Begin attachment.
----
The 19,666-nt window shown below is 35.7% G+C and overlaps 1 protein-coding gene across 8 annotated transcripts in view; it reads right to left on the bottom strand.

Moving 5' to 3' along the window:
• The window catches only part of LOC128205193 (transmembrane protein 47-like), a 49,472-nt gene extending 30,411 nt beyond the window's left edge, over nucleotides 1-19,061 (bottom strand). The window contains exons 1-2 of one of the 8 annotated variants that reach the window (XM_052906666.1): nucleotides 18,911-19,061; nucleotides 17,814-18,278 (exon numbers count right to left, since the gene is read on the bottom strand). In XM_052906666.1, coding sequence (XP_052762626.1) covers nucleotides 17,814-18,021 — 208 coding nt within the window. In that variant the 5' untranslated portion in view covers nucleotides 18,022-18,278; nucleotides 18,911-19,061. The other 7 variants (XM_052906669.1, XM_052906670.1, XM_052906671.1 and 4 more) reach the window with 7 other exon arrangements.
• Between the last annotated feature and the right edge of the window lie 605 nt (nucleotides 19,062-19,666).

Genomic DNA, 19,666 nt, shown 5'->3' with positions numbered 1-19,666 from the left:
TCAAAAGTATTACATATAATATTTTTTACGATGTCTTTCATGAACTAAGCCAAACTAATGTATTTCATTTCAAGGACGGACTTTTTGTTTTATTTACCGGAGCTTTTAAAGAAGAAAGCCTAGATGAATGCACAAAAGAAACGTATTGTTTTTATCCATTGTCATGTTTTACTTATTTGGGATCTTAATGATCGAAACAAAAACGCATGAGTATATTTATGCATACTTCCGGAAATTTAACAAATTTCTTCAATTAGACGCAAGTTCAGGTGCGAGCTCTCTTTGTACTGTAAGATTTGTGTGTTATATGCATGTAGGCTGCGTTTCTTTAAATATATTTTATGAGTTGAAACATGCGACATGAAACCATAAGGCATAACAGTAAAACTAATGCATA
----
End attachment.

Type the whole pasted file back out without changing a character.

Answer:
The 19,666-nt window shown below is 35.7% G+C and overlaps 1 protein-coding gene across 8 annotated transcripts in view; it reads right to left on the bottom strand.

Moving 5' to 3' along the window:
• The window catches only part of LOC128205193 (transmembrane protein 47-like), a 49,472-nt gene extending 30,411 nt beyond the window's left edge, over nucleotides 1-19,061 (bottom strand). The window contains exons 1-2 of one of the 8 annotated variants that reach the window (XM_052906666.1): nucleotides 18,911-19,061; nucleotides 17,814-18,278 (exon numbers count right to left, since the gene is read on the bottom strand). In XM_052906666.1, coding sequence (XP_052762626.1) covers nucleotides 17,814-18,021 — 208 coding nt within the window. In that variant the 5' untranslated portion in view covers nucleotides 18,022-18,278; nucleotides 18,911-19,061. The other 7 variants (XM_052906669.1, XM_052906670.1, XM_052906671.1 and 4 more) reach the window with 7 other exon arrangements.
• Between the last annotated feature and the right edge of the window lie 605 nt (nucleotides 19,062-19,666).

Genomic DNA, 19,666 nt, shown 5'->3' with positions numbered 1-19,666 from the left:
TCAAAAGTATTACATATAATATTTTTTACGATGTCTTTCATGAACTAAGCCAAACTAATGTATTTCATTTCAAGGACGGACTTTTTGTTTTATTTACCGGAGCTTTTAAAGAAGAAAGCCTAGATGAATGCACAAAAGAAACGTATTGTTTTTATCCATTGTCATGTTTTACTTATTTGGGATCTTAATGATCGAAACAAAAACGCATGAGTATATTTATGCATACTTCCGGAAATTTAACAAATTTCTTCAATTAGACGCAAGTTCAGGTGCGAGCTCTCTTTGTACTGTAAGATTTGTGTGTTATATGCATGTAGGCTGCGTTTCTTTAAATATATTTTATGAGTTGAAACATGCGACATGAAACCATAAGGCATAACAGTAAAACTAATGCATA